Census Nearing Completion
The U.S. Census Bureau identified about 49,000 places around the country where they would focus on counting the transitory population, including more than 33,000 camps, and almost 10,000 shelters and 5,000 soup kitchens between September 24 – 26. As of September 29th, over 98 percent of housing units had been accounted for in the 2020 Census, but the pandemic restrictions delayed efforts to count the unhoused since that undertaking requires a large mobilization of in-person workers. Usually that portion of the count takes place while it’s still cold and dark so that fewer people are out and about, but the revised late September count has some people worried that the Census Bureau will miss quite a few in that vulnerable population. Thank you for doing your part to help with this critical part of the census during this unusual year—your communities will benefit from the accurate numbers and reporting that you facilitated.

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Canadian Province Well Prepared for Hurricane Teddy
The Chief Operating Officer at the Nova Scotia Power Company said they spent the summer planning how to respond to a storm while following COVID-19-safe protocols. As Teddy came ashore around Halifax and north up the eastern seashore, their preparations helped them withstand the heavy rains and winds. Hundreds of crews were mobilized to respond to the emergency and the $20 million Nova Scotia Power invested since Hurricane Dorian proved effective. Customers who lost power due to the downed lines in the path of the storm had electricity restored by that evening. 

 

Another Leader Steps Down
Tina Namiesniowski, the president of the Public Health Agency of Canada abruptly resigned from her post on September 18, leaving the department in charge of the country’s response to the coronavirus without a leader. Namiesniowski was appointed to the job in May 2019 but she said Canada needs someone with the energy and stamina to take the agency and their response to the pandemic to the next level. Prime Minister Trudeau tapped Iain Stewart for the role effective September 28, although Stewart has served just two years of his five-year term as the head of the National Research Council, the government's primary scientific research organization.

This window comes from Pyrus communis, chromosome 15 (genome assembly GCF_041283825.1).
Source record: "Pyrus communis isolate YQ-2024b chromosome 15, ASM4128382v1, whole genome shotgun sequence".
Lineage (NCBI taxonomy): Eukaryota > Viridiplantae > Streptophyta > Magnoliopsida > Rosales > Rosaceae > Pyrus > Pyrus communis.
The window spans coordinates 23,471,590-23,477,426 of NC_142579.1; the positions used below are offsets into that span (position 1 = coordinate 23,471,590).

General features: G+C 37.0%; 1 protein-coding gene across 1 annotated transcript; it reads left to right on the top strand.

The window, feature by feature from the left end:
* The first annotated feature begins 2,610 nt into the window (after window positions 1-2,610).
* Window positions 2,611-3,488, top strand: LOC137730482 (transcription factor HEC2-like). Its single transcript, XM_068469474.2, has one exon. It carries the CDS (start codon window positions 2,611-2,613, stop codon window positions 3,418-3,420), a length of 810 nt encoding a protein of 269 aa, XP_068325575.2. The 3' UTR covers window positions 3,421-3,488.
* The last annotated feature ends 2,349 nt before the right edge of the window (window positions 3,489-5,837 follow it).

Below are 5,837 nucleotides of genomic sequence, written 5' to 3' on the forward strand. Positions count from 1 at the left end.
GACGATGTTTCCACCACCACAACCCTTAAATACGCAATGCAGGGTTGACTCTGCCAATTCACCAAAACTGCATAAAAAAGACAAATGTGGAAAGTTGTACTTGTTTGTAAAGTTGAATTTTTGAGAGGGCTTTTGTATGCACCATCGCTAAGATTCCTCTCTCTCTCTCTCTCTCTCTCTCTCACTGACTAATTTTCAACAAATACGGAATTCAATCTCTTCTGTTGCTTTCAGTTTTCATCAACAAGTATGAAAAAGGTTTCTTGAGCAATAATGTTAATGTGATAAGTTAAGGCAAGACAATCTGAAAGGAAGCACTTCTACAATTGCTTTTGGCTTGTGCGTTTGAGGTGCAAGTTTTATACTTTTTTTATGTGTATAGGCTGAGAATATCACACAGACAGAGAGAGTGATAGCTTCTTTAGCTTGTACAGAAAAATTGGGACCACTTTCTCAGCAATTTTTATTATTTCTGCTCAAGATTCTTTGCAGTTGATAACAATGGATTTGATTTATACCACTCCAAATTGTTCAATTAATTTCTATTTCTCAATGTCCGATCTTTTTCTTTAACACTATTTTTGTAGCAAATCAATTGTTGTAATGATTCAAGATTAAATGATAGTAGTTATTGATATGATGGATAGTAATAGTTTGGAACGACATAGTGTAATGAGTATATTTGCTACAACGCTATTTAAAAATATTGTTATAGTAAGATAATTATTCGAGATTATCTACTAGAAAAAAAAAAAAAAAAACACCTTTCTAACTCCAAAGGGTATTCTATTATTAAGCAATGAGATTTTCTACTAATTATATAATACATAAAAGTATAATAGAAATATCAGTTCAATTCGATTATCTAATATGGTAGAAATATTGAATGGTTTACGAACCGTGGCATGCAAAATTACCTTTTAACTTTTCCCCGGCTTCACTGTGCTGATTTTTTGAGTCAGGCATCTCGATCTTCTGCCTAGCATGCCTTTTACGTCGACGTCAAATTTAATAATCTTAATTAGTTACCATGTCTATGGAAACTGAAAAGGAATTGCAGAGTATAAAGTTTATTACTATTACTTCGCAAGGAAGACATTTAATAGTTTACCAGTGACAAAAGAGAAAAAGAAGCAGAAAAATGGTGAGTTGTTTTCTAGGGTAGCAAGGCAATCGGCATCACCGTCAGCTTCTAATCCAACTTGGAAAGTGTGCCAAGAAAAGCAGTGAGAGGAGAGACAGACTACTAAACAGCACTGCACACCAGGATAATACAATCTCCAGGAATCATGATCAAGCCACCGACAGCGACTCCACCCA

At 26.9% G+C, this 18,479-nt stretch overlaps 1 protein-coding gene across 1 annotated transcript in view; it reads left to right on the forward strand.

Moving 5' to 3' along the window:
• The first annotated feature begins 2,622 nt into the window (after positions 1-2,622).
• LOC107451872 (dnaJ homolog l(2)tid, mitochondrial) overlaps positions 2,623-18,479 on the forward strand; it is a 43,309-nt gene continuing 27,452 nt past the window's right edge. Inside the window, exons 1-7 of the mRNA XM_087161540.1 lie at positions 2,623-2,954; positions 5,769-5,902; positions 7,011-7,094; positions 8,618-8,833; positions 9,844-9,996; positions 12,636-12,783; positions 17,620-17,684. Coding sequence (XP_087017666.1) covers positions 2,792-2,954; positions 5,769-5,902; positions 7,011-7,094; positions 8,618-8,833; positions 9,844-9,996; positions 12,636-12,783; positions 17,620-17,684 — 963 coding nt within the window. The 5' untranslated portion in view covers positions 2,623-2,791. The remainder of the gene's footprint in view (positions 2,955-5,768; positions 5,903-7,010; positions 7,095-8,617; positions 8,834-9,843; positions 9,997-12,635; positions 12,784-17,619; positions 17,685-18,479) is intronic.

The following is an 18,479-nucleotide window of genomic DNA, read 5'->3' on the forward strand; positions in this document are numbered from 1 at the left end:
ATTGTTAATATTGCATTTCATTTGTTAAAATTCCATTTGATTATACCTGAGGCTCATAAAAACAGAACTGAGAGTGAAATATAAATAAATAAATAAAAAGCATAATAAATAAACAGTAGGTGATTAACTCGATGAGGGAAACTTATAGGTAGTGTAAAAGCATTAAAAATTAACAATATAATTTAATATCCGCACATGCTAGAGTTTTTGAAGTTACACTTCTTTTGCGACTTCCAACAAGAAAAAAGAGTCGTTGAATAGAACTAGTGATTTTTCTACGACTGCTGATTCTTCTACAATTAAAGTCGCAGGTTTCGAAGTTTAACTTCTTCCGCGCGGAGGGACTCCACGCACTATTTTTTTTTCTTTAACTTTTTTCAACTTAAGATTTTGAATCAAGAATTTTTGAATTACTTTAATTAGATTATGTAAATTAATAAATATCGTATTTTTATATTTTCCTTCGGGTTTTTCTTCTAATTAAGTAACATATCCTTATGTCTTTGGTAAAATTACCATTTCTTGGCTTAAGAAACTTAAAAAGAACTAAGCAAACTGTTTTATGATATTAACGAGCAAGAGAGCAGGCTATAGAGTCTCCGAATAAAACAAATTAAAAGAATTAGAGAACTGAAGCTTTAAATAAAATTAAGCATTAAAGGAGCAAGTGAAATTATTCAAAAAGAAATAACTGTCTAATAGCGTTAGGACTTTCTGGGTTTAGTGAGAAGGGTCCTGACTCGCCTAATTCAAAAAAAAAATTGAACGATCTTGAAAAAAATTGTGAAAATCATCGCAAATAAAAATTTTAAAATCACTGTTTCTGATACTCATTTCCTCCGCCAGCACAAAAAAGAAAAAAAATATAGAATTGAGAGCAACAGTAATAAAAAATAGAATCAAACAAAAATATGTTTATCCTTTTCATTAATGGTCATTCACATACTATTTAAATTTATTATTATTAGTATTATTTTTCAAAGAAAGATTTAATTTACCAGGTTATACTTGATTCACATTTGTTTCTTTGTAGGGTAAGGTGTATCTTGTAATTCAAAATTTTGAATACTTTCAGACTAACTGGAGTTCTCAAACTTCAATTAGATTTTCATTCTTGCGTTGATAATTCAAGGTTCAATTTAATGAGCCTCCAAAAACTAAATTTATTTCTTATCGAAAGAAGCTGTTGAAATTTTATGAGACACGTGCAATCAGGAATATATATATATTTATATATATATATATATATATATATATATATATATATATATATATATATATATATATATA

Streamlining Housing Strategies
The Canada Housing and Mortgage Corp. (CHMC) is a key overseer of the decade-long Canadian national housing strategy, and as such, is responsible for tens of billions in federal and provincial funding and financing. The head of the agency admitted that their strategy will need new tools to move more quickly from ideas to finished projects, especially because of the COVID-19 pandemic which has made housing affordability an even bigger issue. According to CMHC estimates, about $1 billion worth of mortgage payments were deferred each month during the pandemic. This has complicated the mission of the federal agency whose goal was to ensure everyone in Canada had a home they could afford by 2030.

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Market Street

Business Director, Coachella Valley Rescue Mission, Indio, CA

Care Support Specialist, Light of Life Ministries, Inc., Pittsburgh, PA

Chief Administration Officer CAO, Rockford Rescue Mission, Rockford, IL

Cook, Seattle's Union Gospel Mission, Seattle, WA

Counseling Program Manager, The Rescue Mission Tacoma, Tacoma, WA

Custodian, Open Door Mission, Glens Falls, NY

Development Director, Home of Grace, Vancleave, MS

Development Manager, Bread of Life Mission, Seattle, WA

Development Director, Open Door Mission, Rochester, NY

Director of Operations, Fairhaven Rescue Mission, Covington, KY

Director-San Fernando Valley Rescue Mission, Rescue Mission Alliance, Oxnard, CA

Donor Services Representatives, Union Rescue Mission, Los Angeles, CA

Driver, Seattle's Union Gospel Mission, Seattle, WA

Executive Director, Fairhaven Rescue Mission, Covington, KY

Executive Director, Geauga Faith Rescue Mission, Chardon, OH

Executive Director, Toledo Gospel Rescue Mission, Toledo, OH

Family Recovery Program Director, St. Matthew's House, Naples, FL

Food Service Support, Kalamazoo Gospel Ministries, Kalamazoo, MI

Guest Services Manager, Shelter KC, Kansas City, MO

Infant /Toddler Lead Supervisor, Kalamazoo Gospel Ministries, Kalamazoo, MI

Lead Recovery Coach, Shelter KC, Kansas City, MO

Maintenance, Kalamazoo Gospel Mission, Kalamazoo, MI

Major Gifts Officer, Union Rescue Mission, Wichita, KS